The concept of “brand ambassadors” intrigues and delights business communicators. It’s a fact that people trust peers more than any other source, so what better marketing channel than one in which ordinary consumers do the marketing for you?
There have been hundreds of successful examples of companies enlisting customers to promote their products. My favorite is Fiskars, the Finnish maker of fine cutting tools that has used a private network of crafting enthusiasts called the Fiskateers (below) to focus product development, generate instant feedback and help sell products into specialty stores.
Brand ambassador programs have been around since before the bumper sticker, but what’s got communicators so energized these days is the capacity for social media to amplify the voice of an individual enthusiast and reach a much larger audience. That’s an opportunity, but also a risk. You shouldn’t try to control brand ambassadors, and the outcome of these programs is always uncertain. You can buy yourself some peace of mind by enlisting professionals like BzzAgent to manage your campaign. If you want to do it yourself, keep these five basic rules in mind:
- Take a bottom-up approach. Only a tiny percentage of your customers are qualified to be brand ambassadors. These enthusiasts are probably already telling others about your company, and with a little personal attention and some guidance they can be relied upon to deliver a consistent message. You probably already know these people; they’re the ones who participate in your online forums, post positive blog or Twitter messages and send you fan letters. Any successful program begins with leveraging the positive energy that already exists, so let your ambassadors select themselves.
- Open up your company. The good news about brand ambassador programs is that they don’t have to cost much. Fans mostly just want contact with you and a little insight that isn’t available to everybody else. Send them some free samples and maybe a few T-shirts and they’ll be overjoyed. The real cost to you is in time and attention. You need to genuinely make these people feel special, and that means giving them some TLC from your executives, product managers and marketers. This attention has to be genuine; if you pretend you’re listening but don’t follow up on their feedback and input, you look disingenuous.
- Be transparent. Brand ambassadors need to disclose their relationship with you in every public forum in which they discuss your company or products. This is particularly true if they have received compensation or gifts of any kind. On the matter of gifts, restrain your generosity. If it looks like you’re trying to buy the loyalty of customers, the whole program could blow up in your face.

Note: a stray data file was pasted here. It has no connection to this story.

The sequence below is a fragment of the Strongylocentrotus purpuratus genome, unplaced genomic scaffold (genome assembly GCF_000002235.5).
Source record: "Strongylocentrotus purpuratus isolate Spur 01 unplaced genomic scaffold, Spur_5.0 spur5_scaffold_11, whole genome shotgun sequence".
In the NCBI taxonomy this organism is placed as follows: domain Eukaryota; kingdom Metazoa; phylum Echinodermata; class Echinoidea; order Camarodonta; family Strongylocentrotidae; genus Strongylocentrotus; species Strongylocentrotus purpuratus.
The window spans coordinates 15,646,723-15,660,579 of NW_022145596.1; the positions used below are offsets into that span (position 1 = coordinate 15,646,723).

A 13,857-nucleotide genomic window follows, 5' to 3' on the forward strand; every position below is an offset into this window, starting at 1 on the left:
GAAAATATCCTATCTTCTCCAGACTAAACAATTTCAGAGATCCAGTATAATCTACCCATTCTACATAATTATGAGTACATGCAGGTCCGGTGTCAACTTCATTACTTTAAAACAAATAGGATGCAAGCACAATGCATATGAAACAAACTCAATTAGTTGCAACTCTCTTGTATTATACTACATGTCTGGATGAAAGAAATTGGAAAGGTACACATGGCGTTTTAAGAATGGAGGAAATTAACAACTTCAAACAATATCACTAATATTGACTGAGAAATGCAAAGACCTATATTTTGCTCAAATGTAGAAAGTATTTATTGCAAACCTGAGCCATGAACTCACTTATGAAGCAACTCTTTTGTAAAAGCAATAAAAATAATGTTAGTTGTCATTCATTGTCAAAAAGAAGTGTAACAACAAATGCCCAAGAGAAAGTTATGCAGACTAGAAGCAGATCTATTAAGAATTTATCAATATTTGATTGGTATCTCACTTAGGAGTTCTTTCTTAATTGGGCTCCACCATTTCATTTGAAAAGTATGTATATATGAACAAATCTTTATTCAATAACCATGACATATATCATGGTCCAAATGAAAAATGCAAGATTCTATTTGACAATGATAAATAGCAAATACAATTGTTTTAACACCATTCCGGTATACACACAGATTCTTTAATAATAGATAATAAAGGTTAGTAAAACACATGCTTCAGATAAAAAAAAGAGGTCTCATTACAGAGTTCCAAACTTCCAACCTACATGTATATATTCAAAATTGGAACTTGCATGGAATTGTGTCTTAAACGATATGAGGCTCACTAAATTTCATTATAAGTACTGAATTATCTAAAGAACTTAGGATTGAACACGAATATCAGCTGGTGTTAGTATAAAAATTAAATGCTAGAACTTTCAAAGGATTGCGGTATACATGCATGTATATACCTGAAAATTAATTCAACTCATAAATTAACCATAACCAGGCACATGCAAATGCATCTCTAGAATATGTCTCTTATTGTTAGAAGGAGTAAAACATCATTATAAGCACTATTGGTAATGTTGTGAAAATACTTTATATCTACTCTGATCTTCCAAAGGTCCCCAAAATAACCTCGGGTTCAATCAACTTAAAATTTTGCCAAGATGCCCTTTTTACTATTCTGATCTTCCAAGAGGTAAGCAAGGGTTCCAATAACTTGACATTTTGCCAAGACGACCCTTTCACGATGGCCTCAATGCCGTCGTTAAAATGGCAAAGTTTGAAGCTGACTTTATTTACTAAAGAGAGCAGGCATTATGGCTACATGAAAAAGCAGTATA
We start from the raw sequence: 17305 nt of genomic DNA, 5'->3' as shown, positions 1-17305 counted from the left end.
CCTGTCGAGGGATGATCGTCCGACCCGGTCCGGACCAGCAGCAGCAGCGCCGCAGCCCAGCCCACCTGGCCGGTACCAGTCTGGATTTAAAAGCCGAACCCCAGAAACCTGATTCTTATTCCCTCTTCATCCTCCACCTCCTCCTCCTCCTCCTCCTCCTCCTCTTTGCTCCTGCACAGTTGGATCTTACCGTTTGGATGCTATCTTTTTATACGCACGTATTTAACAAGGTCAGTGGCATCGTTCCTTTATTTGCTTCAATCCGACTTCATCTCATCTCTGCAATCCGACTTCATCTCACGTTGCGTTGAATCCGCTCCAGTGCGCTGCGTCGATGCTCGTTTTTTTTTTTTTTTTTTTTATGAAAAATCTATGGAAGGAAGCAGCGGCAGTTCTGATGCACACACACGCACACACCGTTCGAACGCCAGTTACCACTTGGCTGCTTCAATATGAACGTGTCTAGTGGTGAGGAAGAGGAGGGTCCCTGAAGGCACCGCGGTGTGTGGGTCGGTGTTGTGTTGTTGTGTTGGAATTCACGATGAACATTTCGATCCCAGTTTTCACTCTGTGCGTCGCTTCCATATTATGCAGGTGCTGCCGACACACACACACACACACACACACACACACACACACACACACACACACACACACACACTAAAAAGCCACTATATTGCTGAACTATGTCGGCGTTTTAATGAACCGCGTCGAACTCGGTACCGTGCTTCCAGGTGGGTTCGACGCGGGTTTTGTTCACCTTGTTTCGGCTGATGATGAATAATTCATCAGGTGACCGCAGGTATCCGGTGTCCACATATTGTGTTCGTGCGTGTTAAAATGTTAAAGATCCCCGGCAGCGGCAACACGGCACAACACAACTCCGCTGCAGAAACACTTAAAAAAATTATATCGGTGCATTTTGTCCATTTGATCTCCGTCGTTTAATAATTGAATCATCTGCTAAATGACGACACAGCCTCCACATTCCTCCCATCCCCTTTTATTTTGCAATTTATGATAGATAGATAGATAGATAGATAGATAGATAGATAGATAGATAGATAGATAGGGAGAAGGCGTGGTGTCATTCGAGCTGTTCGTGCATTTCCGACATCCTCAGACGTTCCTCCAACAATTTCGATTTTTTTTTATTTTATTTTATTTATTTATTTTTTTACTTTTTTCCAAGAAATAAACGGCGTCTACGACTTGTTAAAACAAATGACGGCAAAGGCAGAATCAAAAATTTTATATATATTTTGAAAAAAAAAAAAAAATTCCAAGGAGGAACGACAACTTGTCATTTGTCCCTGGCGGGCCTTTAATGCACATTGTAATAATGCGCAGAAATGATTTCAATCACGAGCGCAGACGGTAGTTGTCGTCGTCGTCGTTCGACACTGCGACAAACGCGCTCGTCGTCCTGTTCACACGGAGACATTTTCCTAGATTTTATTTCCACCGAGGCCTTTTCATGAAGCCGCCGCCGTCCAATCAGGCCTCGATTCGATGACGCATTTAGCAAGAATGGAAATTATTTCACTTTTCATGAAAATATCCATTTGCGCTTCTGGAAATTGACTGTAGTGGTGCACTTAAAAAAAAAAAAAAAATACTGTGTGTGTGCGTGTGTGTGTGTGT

- Offer support, but don’t give orders. Equip unpaid ambassadors with the tools they need to promote you, such as flyers, samples, tchotchkes, discount codes and Web site banners. Provide them with lots of ideas for using these devices. Then get out of the way. If you hover over them and micromanage their activities, their enthusiasm will quickly fade. Some ambassadors may take your largess and do nothing. Those are the breaks; accept the fact that your program will have a few failures.
- Celebrate achievement. For those ambassadors who deliver, reward them with a trip to headquarters, a certificate, or maybe a plaque and a round of applause at your annual sales conference. This won’t be seen as violating rule number #3 because you’ll be showing appreciation rather than buying their loyalty.
BzzAgent is a word-of-mouth marketing agency that has built a successful business managing brand ambassador programs. CEO Dave Balter and I will be at the PRSA 2010 Digital Impact Conference to talk about the ins and outs of managing such programs. Come and share your questions and experience. And please comment in the section below.
Paul Gillin, online marketing consultant, is author of the award-winning books “The New Influencers” and “Secrets of Social Media Marketing.” Follow Paul on his blog, “Social Media and the Open Enterprise,” on Twitter @pgillin and connect on LinkedIn!
Join Paul, along with Dave Balter, for their co-presentation, “Are Brand Ambassadors For Me?: How to Get Customers and Clients to Spread Your Marketing Message,” at the PRSA 2010 Digital Impact Conferemce, May 6–7, in New York, NY
A great way to empower brand ambassadors is to get the company on social media, using the principles you cited on your article.
Great advice! I have a little issue with #2 because, sister I wanna get PAID 🙂 But it’s true, be open, start small and watch the relationships grow!